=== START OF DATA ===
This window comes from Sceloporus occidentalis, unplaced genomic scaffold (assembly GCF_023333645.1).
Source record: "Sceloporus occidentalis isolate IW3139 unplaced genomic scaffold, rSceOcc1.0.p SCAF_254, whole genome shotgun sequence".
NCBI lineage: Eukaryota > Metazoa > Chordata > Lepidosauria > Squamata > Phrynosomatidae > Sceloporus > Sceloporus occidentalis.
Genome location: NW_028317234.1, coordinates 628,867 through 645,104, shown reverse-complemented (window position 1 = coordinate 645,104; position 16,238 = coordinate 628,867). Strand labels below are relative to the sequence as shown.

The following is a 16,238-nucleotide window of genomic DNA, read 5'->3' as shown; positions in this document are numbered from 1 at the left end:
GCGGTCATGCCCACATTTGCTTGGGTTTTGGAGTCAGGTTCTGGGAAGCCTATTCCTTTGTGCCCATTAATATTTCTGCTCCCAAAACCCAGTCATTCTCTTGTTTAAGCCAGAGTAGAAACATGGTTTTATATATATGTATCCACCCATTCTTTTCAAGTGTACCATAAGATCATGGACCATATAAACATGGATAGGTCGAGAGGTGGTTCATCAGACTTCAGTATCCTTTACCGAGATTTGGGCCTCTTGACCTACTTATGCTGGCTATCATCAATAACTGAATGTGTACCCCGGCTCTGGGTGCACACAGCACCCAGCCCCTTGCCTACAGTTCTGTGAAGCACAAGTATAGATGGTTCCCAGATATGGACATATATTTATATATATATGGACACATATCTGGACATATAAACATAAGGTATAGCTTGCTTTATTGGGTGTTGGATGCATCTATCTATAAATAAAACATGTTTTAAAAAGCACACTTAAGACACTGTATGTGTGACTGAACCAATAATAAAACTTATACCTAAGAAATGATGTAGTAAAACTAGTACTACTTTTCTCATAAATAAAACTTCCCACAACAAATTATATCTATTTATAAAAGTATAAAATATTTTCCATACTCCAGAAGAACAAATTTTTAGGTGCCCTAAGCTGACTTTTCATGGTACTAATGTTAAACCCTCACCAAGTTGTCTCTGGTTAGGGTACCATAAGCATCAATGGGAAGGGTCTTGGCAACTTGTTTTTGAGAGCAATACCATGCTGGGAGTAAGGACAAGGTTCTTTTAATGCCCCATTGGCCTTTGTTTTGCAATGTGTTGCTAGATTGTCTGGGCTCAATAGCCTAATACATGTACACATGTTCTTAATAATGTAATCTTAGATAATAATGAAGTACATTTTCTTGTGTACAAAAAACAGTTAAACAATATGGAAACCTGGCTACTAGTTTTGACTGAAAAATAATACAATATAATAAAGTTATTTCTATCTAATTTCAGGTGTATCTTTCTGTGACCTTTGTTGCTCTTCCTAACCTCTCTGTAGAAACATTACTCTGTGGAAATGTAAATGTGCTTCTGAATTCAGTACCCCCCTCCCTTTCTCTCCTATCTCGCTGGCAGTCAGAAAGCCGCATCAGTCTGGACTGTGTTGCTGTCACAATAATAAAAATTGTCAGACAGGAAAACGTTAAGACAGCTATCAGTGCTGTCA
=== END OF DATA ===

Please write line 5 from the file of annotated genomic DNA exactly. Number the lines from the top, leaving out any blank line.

The following is a 16,238-nucleotide window of genomic DNA, read 5'->3' as shown; positions in this document are numbered from 1 at the left end: